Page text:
After Renovation, Washington Hall Entertains Once Again

Historic Seattle breathed new life into the 108-year-old building.
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As so many of the low-rise, century-old buildings in Seattle’s core meet their inevitable end with the wrecking ball and are replaced with taller, shinier and sharper-edged structures, some of the city’s history is swept away with the dust and discarded rubble. But at least one building that has been a part of many Seattleites’ memories is escaping this fate. June saw the opening of the newly restored Washington Hall, a venue that has been the location of many a great night out, and has played an important role in building community and Seattle’s music scene.

The three-story Mission Revival building, located a block from the rapidly changing corner of 14th and Yesler in the Central District, was given its reprieve by the community-based organization Historic Seattle, which purchased the building in 2009. The group’s seven-year, $10 million campaign has restored, upgraded and breathed new life into the 108-year-old building, which started out as a Danish Brotherhood in America fraternal lodge.

“We were attracted to Washington Hall because very few venues in Seattle can claim such a strong social, cultural and neighborhood history,” says Historic Seattle executive director Kji Kelly. “We felt that it was our moral obligation…to not only save the building, but to partner with vibrant, local organizations to preserve [its] strong inclusionary soul for future generations.”


Washington Hall's historic exterior. PHOTO CREDIT: Zorn B. Taylor

Known to many Seattleites as the former home of the performing arts organization On the Boards, its primary tenant from 1978 to 1998, Washington Hall is the place where many Seattleites who came of age during those years were introduced to contemporary avant-garde dance and performances from around the globe. It was also the center of the local dance scene, where Seattle-born Mark Morris introduced his choreography to the world, and Pat Graney defined the city’s dance aesthetic for years to come. In subsequent years, its stage hosted such acts as Elvis Costello, David Byrne and Seattle’s own Macklemore.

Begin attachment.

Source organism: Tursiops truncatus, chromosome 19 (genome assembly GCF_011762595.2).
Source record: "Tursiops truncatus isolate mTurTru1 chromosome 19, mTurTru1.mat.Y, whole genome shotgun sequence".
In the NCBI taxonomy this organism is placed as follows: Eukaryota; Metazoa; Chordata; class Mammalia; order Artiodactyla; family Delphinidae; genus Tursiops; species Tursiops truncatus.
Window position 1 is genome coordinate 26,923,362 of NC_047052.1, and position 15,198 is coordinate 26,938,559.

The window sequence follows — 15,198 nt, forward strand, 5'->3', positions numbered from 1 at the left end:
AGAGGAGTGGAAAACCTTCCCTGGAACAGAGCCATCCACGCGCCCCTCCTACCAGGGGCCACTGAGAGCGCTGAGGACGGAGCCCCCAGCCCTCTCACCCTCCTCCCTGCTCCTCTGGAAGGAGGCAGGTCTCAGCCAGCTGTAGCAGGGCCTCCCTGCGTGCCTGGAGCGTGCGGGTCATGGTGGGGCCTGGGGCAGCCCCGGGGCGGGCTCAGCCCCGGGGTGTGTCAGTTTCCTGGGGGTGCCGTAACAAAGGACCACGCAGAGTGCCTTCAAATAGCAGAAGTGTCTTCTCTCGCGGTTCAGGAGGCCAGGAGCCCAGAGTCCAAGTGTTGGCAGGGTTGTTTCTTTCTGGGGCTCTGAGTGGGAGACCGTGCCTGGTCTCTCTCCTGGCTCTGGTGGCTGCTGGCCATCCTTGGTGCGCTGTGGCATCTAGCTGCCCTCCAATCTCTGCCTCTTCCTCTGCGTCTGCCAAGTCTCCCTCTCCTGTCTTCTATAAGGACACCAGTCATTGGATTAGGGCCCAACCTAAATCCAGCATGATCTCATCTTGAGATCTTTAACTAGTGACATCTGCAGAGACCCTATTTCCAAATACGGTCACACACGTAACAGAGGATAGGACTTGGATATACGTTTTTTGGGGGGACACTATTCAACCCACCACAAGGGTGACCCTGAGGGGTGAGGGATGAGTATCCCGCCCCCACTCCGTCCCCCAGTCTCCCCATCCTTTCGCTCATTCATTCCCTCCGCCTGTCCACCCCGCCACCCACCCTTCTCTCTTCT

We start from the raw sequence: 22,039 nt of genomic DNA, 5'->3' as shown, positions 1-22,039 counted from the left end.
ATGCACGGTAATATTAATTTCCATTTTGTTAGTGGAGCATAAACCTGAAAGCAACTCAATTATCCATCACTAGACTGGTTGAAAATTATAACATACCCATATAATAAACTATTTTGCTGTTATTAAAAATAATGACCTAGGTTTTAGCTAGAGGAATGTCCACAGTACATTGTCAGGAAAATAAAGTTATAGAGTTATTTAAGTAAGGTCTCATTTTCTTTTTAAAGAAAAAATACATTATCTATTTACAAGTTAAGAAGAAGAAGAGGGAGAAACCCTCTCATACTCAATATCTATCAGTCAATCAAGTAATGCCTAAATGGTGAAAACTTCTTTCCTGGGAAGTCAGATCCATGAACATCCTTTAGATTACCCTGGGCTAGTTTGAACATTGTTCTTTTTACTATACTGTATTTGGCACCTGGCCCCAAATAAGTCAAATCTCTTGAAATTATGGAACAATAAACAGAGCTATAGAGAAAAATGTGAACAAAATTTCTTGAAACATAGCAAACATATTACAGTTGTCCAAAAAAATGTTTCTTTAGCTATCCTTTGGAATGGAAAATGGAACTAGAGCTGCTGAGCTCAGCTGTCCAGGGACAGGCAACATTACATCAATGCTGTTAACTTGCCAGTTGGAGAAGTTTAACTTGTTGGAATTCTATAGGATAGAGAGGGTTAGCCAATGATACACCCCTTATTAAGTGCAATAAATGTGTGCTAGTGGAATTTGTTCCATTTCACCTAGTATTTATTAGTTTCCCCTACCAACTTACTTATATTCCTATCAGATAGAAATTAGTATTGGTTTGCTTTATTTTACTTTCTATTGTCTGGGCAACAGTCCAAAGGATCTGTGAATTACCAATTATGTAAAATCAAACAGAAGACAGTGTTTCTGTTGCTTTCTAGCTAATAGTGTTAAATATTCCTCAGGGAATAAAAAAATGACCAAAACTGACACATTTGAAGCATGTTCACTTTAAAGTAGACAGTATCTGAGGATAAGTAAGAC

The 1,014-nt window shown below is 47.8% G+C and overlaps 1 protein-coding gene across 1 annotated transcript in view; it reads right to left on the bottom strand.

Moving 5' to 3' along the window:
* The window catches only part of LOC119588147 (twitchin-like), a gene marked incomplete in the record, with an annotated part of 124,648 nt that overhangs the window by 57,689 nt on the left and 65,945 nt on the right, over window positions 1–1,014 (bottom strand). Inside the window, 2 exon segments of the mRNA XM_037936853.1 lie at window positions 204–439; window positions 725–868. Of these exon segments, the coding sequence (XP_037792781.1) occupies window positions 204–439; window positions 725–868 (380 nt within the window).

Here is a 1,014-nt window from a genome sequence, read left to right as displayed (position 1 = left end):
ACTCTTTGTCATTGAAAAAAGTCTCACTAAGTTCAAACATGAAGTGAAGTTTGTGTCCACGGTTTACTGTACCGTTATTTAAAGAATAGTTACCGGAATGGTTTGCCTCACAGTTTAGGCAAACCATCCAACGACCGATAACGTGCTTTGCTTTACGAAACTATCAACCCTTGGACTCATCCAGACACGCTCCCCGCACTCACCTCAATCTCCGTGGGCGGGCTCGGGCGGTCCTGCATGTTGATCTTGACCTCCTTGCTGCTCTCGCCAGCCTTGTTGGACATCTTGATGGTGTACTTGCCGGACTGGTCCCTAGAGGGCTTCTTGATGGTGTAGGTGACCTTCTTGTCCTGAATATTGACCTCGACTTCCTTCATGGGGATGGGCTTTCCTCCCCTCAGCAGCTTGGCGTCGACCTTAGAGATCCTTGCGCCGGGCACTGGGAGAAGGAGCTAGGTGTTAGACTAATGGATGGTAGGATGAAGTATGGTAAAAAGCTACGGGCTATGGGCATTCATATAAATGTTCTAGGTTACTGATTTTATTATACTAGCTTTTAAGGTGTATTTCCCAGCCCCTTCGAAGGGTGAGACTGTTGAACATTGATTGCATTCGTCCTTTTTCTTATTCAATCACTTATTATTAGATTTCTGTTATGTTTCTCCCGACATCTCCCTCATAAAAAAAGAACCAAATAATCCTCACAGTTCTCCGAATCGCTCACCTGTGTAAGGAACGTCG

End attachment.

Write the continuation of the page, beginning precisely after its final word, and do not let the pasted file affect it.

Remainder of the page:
But long before that, it was an important venue where some of the greatest American musicians performed. Marian Anderson, Mahalia Jackson, Billie Holiday, Duke Ellington and Count Basie all graced its stage. There is a famous photo taken there in the mid-’60s showing a white-tuxedoed Jimi Hendrix playing what is reportedly his first gig. It was also the place where W.E.B. Du Bois, Marcus Garvey and Joe Louis spoke during their Seattle visits, at a time when many venues were closed to people of color.

The building has also served the needs of the city’s many ethnic and cultural communities since members of the Danish Brotherhood first provided a dance hall and lodgings for their fellow immigrants. It has been an affordable rental facility and activity center for members of the Jewish, Filipino, African-American, Korean, Eritrean and Ethiopian communities that have lived in the neighborhood.

Historic Seattle, eager to keep the restored building functioning in its dual role as an arts and community center, has chosen three anchor partners to occupy and collectively manage its spaces and common areas: 206 Zulu, a nonprofit community group that uses hip-hop as a platform for youth engagement, education and empowerment; arts and culture collective Voices Rising, which produces an annual season of performances, workshops, art exhibitions and video/film screenings featuring Northwest LGBTQ artists of color; and Hidmo, a unique Eritrean culinary and community organization.


Dancers perform at the Jazz Intoxication, just one of a variety of events hosted at Washington Hall. PHOTO CREDIT: Zorn B. Taylor

Since its reopening, Washington Hall has hosted a variety of events that give a sense of what’s to come. On June 10, in conjunction with History Link (historylink.org), the online encyclopedia of Washington state history, Hidmo and 206 Zulu produced Jazz Intoxication. Directed by Tyrone Brown, with a script by Seattle playwright Rachel Atkins and music direction by Industrial Revelation’s D’Vonne Lewis, it was a theatrical and musical reenactment of the city’s first reported jazz performance, which took place at the hall 98 years ago to the day. The following week, 206 Zulu and partners presented Diaries of a MAD, a theatrical event based on 206 Zulu founder King Khazm’s experiences as a biracial, disabled youth in Seattle’s South End, which included hip-hop performances, visual projections and dance.

Although Voices Rising had not confirmed its upcoming programming at press time, its director, Storme Webber, says he is excited by the possibilities offered at Washington Hall. “Culture and community have always held great power for good,” Webber says. “I’m interested in sharing space with community, honoring the past and imagining vibrant new futures that hold the potential of restorative justice and healthy relationships amongst peoples.”

For more information on programs and upcoming events at Washington Hall, click onto Historic Seattle (historicseattle.org), Hidmo (hidmo.org), 206 Zulu (206zulu.org) and Voices Rising (Facebook, “Voices Rising Northwest”).

 

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